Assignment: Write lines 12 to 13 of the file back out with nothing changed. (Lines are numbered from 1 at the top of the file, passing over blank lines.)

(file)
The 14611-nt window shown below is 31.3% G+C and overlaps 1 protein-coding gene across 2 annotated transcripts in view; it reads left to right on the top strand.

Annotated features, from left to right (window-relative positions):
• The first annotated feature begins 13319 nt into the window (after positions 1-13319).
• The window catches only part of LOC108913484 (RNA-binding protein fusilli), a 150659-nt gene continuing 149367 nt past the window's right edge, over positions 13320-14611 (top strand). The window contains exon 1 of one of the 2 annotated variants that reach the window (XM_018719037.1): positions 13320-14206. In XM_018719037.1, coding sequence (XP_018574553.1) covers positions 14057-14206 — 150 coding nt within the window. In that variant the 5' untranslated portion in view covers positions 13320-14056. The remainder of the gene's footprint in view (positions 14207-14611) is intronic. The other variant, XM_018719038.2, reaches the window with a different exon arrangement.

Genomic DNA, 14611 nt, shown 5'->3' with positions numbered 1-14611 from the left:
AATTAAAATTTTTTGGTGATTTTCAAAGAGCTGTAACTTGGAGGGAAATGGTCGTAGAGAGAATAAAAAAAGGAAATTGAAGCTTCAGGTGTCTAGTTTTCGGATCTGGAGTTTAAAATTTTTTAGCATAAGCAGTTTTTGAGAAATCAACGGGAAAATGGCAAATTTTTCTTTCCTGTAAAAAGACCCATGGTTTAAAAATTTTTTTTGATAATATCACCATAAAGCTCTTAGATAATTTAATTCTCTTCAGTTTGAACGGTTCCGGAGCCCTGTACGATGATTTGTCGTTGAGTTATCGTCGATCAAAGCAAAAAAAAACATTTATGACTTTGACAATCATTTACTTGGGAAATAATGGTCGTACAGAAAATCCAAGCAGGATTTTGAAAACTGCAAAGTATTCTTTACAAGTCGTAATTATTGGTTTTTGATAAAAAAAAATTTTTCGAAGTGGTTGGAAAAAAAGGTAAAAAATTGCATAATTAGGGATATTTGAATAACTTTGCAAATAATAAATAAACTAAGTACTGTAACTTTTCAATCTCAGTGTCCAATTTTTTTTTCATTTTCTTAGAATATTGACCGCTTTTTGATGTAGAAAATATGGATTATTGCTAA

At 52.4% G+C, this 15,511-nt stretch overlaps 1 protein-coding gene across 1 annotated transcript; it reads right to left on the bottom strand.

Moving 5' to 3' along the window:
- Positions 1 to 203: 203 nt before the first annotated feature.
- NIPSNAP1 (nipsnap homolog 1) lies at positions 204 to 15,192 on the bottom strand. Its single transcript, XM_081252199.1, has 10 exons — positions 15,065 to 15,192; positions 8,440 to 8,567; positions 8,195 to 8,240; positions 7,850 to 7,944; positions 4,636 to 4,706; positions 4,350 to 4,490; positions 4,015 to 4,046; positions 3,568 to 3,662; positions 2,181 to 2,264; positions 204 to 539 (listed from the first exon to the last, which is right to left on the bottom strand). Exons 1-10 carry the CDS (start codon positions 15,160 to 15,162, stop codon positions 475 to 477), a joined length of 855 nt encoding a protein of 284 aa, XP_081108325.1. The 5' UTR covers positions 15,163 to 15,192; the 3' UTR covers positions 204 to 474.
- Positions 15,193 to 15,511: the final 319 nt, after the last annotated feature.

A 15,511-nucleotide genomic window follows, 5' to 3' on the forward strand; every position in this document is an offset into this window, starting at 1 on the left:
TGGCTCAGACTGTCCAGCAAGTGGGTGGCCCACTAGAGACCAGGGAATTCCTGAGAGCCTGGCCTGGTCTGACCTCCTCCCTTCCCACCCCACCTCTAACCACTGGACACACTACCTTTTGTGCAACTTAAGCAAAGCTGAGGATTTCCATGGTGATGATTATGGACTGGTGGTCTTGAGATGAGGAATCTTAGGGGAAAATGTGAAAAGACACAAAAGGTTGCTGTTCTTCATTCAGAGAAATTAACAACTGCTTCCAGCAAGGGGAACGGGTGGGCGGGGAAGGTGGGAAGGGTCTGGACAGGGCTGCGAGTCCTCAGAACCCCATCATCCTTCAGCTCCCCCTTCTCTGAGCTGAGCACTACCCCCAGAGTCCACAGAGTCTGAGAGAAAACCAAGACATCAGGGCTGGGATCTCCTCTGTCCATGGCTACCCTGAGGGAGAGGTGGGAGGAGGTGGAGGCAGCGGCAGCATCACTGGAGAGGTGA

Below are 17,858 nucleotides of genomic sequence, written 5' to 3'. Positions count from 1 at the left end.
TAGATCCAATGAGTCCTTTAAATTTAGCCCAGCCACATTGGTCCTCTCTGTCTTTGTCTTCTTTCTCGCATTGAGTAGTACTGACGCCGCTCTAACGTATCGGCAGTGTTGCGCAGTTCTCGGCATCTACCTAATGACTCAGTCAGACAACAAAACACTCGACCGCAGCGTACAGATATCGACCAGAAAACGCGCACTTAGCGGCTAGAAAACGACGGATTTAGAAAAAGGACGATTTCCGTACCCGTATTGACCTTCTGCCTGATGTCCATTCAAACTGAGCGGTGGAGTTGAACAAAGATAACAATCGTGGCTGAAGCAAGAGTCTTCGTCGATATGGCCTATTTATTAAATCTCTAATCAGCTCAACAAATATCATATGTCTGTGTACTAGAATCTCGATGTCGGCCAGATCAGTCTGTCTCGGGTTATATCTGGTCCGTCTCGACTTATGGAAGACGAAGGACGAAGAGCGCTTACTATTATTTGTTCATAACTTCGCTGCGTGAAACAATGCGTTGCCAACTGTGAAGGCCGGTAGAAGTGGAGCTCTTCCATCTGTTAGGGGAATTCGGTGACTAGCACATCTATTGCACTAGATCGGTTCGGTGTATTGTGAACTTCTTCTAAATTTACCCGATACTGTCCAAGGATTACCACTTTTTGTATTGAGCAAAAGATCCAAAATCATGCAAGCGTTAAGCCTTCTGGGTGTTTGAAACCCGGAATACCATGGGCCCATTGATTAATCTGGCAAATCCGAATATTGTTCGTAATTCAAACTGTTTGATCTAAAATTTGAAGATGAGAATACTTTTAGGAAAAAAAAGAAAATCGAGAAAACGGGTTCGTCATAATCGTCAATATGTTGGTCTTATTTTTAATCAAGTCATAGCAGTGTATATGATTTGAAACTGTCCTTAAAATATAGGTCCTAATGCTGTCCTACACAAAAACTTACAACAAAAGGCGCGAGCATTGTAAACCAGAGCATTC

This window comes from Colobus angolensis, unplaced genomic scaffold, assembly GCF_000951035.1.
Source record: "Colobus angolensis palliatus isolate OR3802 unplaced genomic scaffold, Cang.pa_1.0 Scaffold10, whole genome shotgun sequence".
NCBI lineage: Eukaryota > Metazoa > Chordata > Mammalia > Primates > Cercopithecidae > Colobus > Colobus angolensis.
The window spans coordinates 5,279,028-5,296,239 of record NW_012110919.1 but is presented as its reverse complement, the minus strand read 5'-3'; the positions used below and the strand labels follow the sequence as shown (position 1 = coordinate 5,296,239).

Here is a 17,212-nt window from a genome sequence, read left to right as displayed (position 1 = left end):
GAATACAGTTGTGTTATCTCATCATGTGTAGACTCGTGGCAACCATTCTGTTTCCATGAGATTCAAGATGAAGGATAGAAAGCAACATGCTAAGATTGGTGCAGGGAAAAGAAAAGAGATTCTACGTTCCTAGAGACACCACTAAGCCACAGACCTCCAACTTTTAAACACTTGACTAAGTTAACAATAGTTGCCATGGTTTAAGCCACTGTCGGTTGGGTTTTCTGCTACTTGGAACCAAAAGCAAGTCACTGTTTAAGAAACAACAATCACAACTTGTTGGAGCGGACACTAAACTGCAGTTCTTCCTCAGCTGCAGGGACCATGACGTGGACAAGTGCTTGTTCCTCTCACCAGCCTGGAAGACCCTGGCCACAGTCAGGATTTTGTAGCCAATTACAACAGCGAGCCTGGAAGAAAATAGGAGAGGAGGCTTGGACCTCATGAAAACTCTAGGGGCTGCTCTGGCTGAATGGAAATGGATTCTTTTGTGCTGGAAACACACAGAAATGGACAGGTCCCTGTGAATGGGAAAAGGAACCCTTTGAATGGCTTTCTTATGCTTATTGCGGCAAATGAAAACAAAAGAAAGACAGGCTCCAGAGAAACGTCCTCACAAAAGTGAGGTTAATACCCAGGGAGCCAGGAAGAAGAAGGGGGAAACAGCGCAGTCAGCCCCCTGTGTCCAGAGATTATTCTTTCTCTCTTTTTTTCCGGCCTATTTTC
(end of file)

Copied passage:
A 15,511-nucleotide genomic window follows, 5' to 3' on the forward strand; every position in this document is an offset into this window, starting at 1 on the left:
TGGCTCAGACTGTCCAGCAAGTGGGTGGCCCACTAGAGACCAGGGAATTCCTGAGAGCCTGGCCTGGTCTGACCTCCTCCCTTCCCACCCCACCTCTAACCACTGGACACACTACCTTTTGTGCAACTTAAGCAAAGCTGAGGATTTCCATGGTGATGATTATGGACTGGTGGTCTTGAGATGAGGAATCTTAGGGGAAAATGTGAAAAGACACAAAAGGTTGCTGTTCTTCATTCAGAGAAATTAACAACTGCTTCCAGCAAGGGGAACGGGTGGGCGGGGAAGGTGGGAAGGGTCTGGACAGGGCTGCGAGTCCTCAGAACCCCATCATCCTTCAGCTCCCCCTTCTCTGAGCTGAGCACTACCCCCAGAGTCCACAGAGTCTGAGAGAAAACCAAGACATCAGGGCTGGGATCTCCTCTGTCCATGGCTACCCTGAGGGAGAGGTGGGAGGAGGTGGAGGCAGCGGCAGCATCACTGGAGAGGTGA